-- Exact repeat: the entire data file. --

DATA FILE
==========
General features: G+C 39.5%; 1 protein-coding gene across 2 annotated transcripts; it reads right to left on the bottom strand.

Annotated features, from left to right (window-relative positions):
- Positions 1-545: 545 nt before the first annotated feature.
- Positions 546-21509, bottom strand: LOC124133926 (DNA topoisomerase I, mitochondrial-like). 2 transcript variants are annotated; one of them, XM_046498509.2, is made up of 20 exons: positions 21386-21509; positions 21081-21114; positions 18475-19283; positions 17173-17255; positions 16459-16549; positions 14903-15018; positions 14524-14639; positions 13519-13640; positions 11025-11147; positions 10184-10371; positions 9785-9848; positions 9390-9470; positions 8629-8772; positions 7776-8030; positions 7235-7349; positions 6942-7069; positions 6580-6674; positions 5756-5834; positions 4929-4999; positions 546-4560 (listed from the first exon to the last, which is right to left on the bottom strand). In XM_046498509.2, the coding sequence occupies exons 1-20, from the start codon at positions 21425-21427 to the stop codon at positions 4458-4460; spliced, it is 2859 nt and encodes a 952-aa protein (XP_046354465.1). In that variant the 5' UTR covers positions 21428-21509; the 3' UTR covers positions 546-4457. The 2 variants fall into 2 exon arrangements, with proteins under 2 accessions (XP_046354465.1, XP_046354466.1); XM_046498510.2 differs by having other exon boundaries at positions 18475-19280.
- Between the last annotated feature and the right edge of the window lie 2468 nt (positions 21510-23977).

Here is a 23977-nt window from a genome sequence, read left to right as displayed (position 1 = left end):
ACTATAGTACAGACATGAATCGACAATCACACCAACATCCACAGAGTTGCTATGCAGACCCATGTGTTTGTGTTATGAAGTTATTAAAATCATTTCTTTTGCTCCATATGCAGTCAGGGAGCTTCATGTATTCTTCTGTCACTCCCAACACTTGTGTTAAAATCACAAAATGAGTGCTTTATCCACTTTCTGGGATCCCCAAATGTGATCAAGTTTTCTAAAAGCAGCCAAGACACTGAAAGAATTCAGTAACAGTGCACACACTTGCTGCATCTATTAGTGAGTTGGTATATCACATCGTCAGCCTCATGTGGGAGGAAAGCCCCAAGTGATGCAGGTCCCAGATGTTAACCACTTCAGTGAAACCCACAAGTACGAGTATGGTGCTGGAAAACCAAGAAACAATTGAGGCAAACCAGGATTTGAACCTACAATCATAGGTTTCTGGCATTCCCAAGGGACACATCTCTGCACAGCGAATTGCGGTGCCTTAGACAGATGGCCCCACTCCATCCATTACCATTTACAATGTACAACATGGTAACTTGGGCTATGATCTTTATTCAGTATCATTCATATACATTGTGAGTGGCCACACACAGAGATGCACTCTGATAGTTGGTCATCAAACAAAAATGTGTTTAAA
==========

General features: G+C 39.5%; 1 protein-coding gene across 2 annotated transcripts; it reads right to left on the bottom strand.

Annotated features, from left to right (window-relative positions):
- Positions 1-545: 545 nt before the first annotated feature.
- Positions 546-21509, bottom strand: LOC124133926 (DNA topoisomerase I, mitochondrial-like). 2 transcript variants are annotated; one of them, XM_046498509.2, is made up of 20 exons: positions 21386-21509; positions 21081-21114; positions 18475-19283; positions 17173-17255; positions 16459-16549; positions 14903-15018; positions 14524-14639; positions 13519-13640; positions 11025-11147; positions 10184-10371; positions 9785-9848; positions 9390-9470; positions 8629-8772; positions 7776-8030; positions 7235-7349; positions 6942-7069; positions 6580-6674; positions 5756-5834; positions 4929-4999; positions 546-4560 (listed from the first exon to the last, which is right to left on the bottom strand). In XM_046498509.2, the coding sequence occupies exons 1-20, from the start codon at positions 21425-21427 to the stop codon at positions 4458-4460; spliced, it is 2859 nt and encodes a 952-aa protein (XP_046354465.1). In that variant the 5' UTR covers positions 21428-21509; the 3' UTR covers positions 546-4457. The 2 variants fall into 2 exon arrangements, with proteins under 2 accessions (XP_046354465.1, XP_046354466.1); XM_046498510.2 differs by having other exon boundaries at positions 18475-19280.
- Between the last annotated feature and the right edge of the window lie 2468 nt (positions 21510-23977).

Here is a 23977-nt window from a genome sequence, read left to right as displayed (position 1 = left end):
ACTATAGTACAGACATGAATCGACAATCACACCAACATCCACAGAGTTGCTATGCAGACCCATGTGTTTGTGTTATGAAGTTATTAAAATCATTTCTTTTGCTCCATATGCAGTCAGGGAGCTTCATGTATTCTTCTGTCACTCCCAACACTTGTGTTAAAATCACAAAATGAGTGCTTTATCCACTTTCTGGGATCCCCAAATGTGATCAAGTTTTCTAAAAGCAGCCAAGACACTGAAAGAATTCAGTAACAGTGCACACACTTGCTGCATCTATTAGTGAGTTGGTATATCACATCGTCAGCCTCATGTGGGAGGAAAGCCCCAAGTGATGCAGGTCCCAGATGTTAACCACTTCAGTGAAACCCACAAGTACGAGTATGGTGCTGGAAAACCAAGAAACAATTGAGGCAAACCAGGATTTGAACCTACAATCATAGGTTTCTGGCATTCCCAAGGGACACATCTCTGCACAGCGAATTGCGGTGCCTTAGACAGATGGCCCCACTCCATCCATTACCATTTACAATGTACAACATGGTAACTTGGGCTATGATCTTTATTCAGTATCATTCATATACATTGTGAGTGGCCACACACAGAGATGCACTCTGATAGTTGGTCATCAAACAAAAATGTGTTTAAA